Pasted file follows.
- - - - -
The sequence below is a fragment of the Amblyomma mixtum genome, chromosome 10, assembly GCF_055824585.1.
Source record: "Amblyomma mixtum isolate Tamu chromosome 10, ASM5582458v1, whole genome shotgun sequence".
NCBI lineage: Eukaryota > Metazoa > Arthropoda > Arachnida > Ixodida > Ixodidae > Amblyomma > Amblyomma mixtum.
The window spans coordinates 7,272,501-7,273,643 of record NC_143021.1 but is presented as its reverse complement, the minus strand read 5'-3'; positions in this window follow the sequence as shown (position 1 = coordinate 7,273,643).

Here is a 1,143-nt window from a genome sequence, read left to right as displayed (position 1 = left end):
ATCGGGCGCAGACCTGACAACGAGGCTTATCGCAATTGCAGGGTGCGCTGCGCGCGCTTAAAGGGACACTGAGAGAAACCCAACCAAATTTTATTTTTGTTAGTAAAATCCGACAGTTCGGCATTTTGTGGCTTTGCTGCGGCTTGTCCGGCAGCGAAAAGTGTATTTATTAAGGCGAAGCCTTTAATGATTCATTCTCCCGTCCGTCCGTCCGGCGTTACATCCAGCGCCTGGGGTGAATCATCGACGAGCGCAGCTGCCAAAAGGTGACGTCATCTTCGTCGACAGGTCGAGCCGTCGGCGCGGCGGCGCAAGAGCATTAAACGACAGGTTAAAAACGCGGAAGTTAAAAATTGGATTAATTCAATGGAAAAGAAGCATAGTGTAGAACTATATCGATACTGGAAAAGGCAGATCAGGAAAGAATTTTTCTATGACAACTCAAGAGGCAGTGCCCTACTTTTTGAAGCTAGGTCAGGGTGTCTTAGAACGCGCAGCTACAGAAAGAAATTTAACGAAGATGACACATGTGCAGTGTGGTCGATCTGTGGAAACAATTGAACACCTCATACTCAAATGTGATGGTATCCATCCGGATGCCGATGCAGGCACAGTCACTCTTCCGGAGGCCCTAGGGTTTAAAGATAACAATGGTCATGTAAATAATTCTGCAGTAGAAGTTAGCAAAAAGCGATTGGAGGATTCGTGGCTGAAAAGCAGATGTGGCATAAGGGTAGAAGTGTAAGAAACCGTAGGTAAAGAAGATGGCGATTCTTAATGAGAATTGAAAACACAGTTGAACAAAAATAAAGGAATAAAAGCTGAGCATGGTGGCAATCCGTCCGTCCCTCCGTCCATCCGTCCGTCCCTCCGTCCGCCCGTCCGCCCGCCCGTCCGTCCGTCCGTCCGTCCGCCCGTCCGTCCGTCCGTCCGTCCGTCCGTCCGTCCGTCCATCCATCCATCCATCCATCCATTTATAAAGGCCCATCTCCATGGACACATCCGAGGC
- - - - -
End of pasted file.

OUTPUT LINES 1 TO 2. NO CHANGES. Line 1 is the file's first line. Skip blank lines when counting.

The sequence below is a fragment of the Amblyomma mixtum genome, chromosome 10, assembly GCF_055824585.1.
Source record: "Amblyomma mixtum isolate Tamu chromosome 10, ASM5582458v1, whole genome shotgun sequence".